After wiping 2015 gains and dropping by more than 2.4% yesterday, Japanese equities decided to join the party in a special way, with its benchmark index Nikkei 225 gaining 7.71%. Today’s performance was the best since the height of the global financial crisis and the only time the Nikkei gained by more than 8% was in 1987.
Some believe today’s rally was supported by a statement from Prime Minister Shinzo Abe saying that the government aims to lower the corporate tax rate by 3.3% over two 2016 & 2017. Others take the cue from China’s session; meanwhile fundamental traders are seeing opportunities as valuations hit 11-month low.
The mentioned above are reasonable reasons for a market to rally, but not an extreme one, which clearly indicate there’s another power behind todays best performance, and this is “traders mood”. The past couple of days, mood was the markets main driver. Global markets moving from risk aversion to risk appetite status without any obvious trigger making trading decisions tougher for day traders.
In Europe, it’s not so different, all traders seems have woke up with a smiley face. Major indices rallying by more than 2% in first hour of trading.
Currencies were not invited to the Equities Party
Currencies don’t look excited as stocks with major currency pairs trading in narrow ranges with only eight days for the Fed decision. However, the biggest loser in today’s trade by no doubt is the risk haven Japanese Yen.
The Pound is finding it difficult to extend the rally for a third day after GBPUSD fell for 9 consecutive days since Aug 25. Risk appetite and M&A activities were the main drivers for yesterday’s move. Meanwhile todays UK industrial and Manufacturing Output could be the new catalysts. Based on the drop in the PMI manufacturing index the odds favour a downside surprise, but with latest surprise in German data could make it a hard guess. Traders might be also be cautious ahead of BOE meeting on Thursday as the central bank was shifting towards a more careful stance.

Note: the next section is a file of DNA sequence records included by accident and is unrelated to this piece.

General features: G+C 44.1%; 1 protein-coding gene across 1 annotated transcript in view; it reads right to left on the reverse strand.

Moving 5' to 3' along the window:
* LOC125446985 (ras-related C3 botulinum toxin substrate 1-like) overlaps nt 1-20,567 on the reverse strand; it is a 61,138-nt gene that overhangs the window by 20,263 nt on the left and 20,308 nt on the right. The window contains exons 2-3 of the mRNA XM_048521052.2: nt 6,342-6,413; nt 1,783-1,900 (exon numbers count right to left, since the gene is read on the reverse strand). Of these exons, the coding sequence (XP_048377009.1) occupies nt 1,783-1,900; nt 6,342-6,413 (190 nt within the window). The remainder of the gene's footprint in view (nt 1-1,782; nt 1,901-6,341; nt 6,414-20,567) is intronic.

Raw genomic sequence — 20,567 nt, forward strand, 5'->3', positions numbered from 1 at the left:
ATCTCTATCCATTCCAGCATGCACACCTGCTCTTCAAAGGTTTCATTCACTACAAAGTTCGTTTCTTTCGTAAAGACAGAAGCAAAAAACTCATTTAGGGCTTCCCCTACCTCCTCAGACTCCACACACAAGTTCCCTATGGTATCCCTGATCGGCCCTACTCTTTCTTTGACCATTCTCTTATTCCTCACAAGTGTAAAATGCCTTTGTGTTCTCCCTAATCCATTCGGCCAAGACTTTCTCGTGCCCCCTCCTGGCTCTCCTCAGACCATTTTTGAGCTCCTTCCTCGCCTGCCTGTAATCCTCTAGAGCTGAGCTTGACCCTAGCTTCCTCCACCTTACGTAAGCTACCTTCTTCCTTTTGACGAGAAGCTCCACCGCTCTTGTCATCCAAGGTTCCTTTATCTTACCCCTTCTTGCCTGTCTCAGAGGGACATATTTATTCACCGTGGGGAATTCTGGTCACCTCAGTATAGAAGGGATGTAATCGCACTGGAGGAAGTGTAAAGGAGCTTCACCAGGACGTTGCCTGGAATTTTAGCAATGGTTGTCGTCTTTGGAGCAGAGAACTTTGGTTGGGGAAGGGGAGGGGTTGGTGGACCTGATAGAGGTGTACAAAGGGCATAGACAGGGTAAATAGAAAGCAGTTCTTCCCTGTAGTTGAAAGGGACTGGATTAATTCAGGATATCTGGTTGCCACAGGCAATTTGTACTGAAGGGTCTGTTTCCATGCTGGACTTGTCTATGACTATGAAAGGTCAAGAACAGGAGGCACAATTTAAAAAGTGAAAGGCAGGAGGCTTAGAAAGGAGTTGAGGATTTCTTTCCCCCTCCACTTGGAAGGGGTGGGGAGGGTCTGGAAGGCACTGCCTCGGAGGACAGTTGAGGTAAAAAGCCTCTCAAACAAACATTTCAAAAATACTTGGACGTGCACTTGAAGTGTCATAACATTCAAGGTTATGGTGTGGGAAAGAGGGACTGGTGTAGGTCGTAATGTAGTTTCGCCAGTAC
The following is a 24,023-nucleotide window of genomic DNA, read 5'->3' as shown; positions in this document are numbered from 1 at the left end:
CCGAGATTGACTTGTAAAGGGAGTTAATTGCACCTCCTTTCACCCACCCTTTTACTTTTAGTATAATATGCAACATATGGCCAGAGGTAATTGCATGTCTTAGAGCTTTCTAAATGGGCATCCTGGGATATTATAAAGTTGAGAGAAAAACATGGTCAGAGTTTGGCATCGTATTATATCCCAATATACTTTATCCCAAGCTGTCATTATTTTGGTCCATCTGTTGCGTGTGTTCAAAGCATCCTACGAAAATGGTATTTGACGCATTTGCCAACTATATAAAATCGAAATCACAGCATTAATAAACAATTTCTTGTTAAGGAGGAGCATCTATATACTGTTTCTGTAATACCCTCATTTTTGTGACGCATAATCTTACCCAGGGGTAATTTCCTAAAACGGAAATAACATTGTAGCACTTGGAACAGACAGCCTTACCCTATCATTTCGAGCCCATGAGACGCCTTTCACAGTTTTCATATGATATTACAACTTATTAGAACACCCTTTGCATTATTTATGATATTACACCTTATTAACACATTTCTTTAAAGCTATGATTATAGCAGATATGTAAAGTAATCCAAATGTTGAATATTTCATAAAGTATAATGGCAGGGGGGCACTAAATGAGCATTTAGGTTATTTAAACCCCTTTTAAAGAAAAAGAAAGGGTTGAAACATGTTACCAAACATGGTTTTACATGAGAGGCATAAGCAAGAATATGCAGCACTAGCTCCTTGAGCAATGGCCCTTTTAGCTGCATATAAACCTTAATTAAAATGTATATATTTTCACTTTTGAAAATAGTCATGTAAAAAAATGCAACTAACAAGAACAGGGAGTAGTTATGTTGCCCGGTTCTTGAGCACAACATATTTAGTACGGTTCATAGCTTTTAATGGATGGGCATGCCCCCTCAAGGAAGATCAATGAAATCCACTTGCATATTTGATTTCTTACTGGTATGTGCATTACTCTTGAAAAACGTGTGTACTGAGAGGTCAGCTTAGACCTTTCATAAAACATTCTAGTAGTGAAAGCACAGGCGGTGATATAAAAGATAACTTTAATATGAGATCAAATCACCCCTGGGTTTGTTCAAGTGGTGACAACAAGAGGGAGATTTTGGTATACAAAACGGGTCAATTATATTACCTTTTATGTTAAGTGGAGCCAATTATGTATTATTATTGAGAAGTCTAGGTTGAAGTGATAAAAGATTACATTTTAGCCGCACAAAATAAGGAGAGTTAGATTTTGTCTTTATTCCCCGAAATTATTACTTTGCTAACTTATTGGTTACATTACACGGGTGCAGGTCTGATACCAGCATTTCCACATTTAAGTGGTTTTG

Loonie & Kiwi on the Radar
Bank of Canada is meeting today and widely expected to keep interest rates unchanged at 0.5 percent in light of recently positive data after already cutting rates twice in 2015, although market participants are readying for possibly dovish undertones from the central bank. Governor Poloz said they have a fair bit of room to manoeuvre, indicating that further easing is still on the table, but when looking at the development in data since the last meeting it looks a bit mixed. Employment, Inflation, Building Permits, and Retail Sales shown a slight improvement, meanwhile Home Sales, Housing Starts, GDP, and lower oil prices all providing a different picture.
On the other hand, RBNZ is expected to cut interest rates to 2.75 percent on Thursday. The focus is now on the language accompanying the policy decision, with the NZDUSD trying to recover from its lowest levels since July 2009, the faith of the pair will be statement accompanying the decision tomorrow.